This is a very imaginative cartoon and one of Donald's funniest. It is full of anti-Japanese jokes, including sniper Japs refusing to fire at Donald until Donald's back is turned to them.

From Jesus Daprice :

The scenes with the washed down airplanes looked very much like a Salvador Dali painting.

From Ryan :

This is one of my favorite Donald Duck cartoons. Donald is told to destroy a Japanese airfield. However, he has to watch out for dangerous things such as alligators and snipers (the shooting Japanese). I always laugh at the Japanese caricatures. In fact, I own a book called "Our Glorious Century," which covers the chronicle of the 20th Century. It has a photograph of Japanese people who look very much like one of them in this cartoon. I think Disney should show this cartoon on TV and it should be uncensored. As Jesus Daprice pointed out, the planes that are washed up after the river floods the airfield does look like a Salvador Dali painting.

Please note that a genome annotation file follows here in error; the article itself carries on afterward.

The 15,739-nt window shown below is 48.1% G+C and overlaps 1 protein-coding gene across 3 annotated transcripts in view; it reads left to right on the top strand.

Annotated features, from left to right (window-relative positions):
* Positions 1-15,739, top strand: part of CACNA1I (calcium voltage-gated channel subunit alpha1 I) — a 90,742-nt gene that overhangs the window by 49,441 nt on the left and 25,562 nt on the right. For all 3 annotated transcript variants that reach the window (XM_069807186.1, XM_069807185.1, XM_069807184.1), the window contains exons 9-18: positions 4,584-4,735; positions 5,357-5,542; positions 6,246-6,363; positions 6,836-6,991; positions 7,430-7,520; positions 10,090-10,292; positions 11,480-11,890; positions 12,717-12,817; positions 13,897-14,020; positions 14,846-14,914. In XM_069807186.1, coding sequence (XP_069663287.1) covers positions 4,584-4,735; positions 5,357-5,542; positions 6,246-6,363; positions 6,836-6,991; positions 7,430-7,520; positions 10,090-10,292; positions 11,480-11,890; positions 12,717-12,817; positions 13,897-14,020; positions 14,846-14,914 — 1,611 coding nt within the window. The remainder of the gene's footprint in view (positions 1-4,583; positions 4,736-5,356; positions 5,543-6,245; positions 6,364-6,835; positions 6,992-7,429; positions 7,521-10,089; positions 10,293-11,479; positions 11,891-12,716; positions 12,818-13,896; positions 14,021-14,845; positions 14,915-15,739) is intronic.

From Erik :

A very funny Donald short. Though I had to watch it with German subtitles, it was spoken in English, and I could care less. This cartoon had me rolling on the floor. The Donald wartime cartoons really are as funny as it gets.

From Mike :

I watched this one the first time when I was 3 years old. It was funny then, and it is even more funny now as I am 18 years old and knows a little bit of history.

From Baruch Weiss :

I must admit

From Da Von :